For puppies who don't (yet) have hearing problems, consider incorporating hand gestures with voice commands when you train them. That way, if your dog loses its hearing as it ages, it is already familiar with the signs for the various commands.

Getting the Attention of a Deaf Dog

Before you can ask a dog to do anything, you must first have its attention.

There are a few things you can do to get a deaf dog to look at you, such as stamping your foot on the floor. Sometimes the vibrations coming through the floor are enough to turn your dog's attention in your direction.

Use a Flashlight

Some owners of deaf dogs use a flashlight to signal to their dog. You can train a dog to look at you by turning a flashlight on and off. Continue to do so until your dog turns to see where the light is coming from. As soon as the dog looks at you, reward it with a treat. The dog will soon learn that a flash of light means that it needs to look at you.

Use a Vibrating Collar

These electronic collars are different from those that give shocks to aid in training (which you want to avoid because they provide negative reinforcement to the dog). These simply vibrate when you press a button on a remote.

You can train a dog to look at you by pressing the button to make the collar vibrate, and continue doing so until your dog looks at you. As soon as the dog turns its attention to you, stop the vibrations and offer a treat.

Try Hand Signals

Many people train dogs by using hand signals for basic obedience commands. There is a standard hand signal most dog trainers use to teach each command, but you can also create your own hand signals.

Instead of giving a solely spoken command, you start off by making sure your dog's attention is on you, and then give the hand signal. You then train the dog to perform the command just as you would any other dog.

Use Sign Language

Most people communicate with their dogs for more than the basic commands, learning from the repeated connection between the words and the actions. You can communicate in a similar way with a deaf dog, but rather than using spoken words, you can use sign language.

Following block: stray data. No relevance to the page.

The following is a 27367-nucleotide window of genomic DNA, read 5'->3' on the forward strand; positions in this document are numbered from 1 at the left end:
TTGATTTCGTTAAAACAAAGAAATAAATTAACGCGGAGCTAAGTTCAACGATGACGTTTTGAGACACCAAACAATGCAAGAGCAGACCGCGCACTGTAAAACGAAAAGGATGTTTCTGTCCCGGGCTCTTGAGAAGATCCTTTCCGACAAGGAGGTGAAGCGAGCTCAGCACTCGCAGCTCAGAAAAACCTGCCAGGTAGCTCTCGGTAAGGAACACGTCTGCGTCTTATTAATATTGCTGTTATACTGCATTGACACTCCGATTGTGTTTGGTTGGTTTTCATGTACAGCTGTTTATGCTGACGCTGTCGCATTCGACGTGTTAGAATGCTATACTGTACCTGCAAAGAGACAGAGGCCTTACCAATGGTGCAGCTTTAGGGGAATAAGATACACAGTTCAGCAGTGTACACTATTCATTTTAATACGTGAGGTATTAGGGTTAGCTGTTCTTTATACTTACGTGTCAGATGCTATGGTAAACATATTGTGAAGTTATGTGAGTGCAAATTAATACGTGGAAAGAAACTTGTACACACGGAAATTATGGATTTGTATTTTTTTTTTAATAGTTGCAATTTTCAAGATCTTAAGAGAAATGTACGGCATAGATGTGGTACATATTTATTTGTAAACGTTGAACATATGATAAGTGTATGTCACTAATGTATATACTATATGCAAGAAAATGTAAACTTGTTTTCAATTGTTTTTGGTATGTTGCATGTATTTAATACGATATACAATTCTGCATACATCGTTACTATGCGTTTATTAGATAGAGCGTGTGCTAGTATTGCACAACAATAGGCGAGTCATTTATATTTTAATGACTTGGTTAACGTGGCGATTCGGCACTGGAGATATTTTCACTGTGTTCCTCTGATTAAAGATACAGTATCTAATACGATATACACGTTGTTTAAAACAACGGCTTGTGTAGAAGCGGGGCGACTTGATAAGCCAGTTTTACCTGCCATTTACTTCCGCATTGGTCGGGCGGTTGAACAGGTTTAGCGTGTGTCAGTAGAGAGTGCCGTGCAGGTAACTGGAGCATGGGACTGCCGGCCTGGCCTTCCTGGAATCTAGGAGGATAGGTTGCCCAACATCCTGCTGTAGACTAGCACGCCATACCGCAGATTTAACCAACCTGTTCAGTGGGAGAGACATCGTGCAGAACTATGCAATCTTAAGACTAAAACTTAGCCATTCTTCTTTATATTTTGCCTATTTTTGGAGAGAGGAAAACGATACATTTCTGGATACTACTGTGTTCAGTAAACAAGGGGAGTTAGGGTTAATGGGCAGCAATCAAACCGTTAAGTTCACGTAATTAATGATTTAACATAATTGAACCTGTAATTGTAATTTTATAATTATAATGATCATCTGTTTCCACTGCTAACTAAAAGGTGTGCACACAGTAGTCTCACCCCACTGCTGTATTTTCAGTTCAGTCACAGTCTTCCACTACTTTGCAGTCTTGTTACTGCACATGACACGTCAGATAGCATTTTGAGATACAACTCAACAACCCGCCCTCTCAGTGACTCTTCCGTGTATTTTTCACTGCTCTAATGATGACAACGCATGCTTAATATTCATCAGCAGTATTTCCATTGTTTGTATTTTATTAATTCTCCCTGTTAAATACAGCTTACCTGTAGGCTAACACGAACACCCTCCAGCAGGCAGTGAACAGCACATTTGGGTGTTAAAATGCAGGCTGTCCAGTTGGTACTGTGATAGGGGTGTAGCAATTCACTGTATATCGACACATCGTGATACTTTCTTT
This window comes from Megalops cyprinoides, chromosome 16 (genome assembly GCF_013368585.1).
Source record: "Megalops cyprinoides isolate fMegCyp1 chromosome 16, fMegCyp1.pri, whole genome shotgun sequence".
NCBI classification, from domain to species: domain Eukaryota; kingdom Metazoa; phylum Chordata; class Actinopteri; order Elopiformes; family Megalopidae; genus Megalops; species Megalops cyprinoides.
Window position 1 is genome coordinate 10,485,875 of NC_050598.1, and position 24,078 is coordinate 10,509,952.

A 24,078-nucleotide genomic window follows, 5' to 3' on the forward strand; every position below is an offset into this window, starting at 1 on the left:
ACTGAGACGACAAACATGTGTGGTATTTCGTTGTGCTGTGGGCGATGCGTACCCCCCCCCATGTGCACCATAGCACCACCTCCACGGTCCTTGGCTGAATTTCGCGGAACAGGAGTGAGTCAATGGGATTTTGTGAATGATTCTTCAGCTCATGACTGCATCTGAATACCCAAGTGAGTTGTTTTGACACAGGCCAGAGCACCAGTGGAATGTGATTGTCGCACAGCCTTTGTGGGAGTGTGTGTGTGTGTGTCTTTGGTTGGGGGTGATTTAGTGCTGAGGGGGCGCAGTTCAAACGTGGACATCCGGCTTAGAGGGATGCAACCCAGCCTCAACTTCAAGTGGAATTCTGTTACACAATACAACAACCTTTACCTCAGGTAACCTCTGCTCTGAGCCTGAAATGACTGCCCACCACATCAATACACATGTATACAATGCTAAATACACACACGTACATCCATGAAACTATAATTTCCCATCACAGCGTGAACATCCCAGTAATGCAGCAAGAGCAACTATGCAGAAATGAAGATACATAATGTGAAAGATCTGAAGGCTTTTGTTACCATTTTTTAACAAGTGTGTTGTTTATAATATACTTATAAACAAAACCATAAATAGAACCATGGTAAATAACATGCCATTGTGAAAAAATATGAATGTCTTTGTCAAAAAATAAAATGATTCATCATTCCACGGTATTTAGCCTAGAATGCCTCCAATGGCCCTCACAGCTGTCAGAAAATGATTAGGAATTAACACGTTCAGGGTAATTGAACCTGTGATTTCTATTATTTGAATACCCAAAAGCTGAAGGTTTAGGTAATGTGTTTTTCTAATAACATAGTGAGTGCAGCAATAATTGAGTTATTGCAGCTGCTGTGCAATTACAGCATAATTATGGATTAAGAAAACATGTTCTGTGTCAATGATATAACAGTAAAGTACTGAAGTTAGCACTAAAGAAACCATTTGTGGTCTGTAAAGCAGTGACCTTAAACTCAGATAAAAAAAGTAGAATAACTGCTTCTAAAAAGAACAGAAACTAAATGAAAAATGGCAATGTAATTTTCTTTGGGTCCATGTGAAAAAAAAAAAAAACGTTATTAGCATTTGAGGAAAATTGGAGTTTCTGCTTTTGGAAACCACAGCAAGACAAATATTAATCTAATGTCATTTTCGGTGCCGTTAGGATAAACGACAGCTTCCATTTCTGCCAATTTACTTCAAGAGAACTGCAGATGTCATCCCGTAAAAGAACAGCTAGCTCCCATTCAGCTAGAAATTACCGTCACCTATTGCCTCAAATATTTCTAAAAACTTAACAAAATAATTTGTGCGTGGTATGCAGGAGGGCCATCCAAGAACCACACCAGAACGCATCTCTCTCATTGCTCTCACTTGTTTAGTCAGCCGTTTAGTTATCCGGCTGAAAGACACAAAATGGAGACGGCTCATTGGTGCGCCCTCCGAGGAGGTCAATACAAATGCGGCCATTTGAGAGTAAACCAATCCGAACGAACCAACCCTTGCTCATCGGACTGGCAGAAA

Many owners of deaf dogs find it useful to learn a few simple words in American Sign Language and use them when doing everyday tasks with their dogs. You can also create your own signs for different words. As long as you and your dog know what the sign means, you should be able to communicate easily.


Reward Good Behavior

While many dogs find it rewarding to get verbal praise from their owners, this won’t be ideal for deaf dogs. Keep some small treats on hand to give your deaf dog positive reinforcement when it obeys a command correctly.

Once your dog has a good understanding of each command, you can use treats less frequently. Be sure in the early days of training when you're using a lot of treats that you cut back on your dog's meals accordingly.

Common Problems and Avoiding Them

Initially, deaf dogs may be startled by a person unexpectedly touching them to gain their attention, especially if they are touched while sleeping. Startling a dog can lead to it snarling or snapping out of fear, much in the same way a person might yell out if someone sneaks up and startles them.

Practice touching your dog very gently on its shoulder and back. Give it treats immediately following the touch. Try to do this often throughout the day, and soon your dog will learn that having someone touch them from behind means good things are about to happen.

A common mistake many new owners of deaf dogs make is not talking while they give their non-verbal commands. Just because the dog can't hear you doesn't mean you should remain silent; often your body language can appear unnatural if you give a command silently.

To ensure the visual commands come naturally to you and translate easily to your dog, go ahead and speak the words of a command as you perform the action.


Meet our featured deaf dog, Tater

The sweetest face!

The sweetest face!

Tater loves his owner, Amanda (who also is our office manager and technician).

Tater loves his owner, Amanda (who also is our office manager and technician).


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Related: We have more information under our dog health + client care tags.

Disaster Preparedness: Prepare a Pet Disaster Kit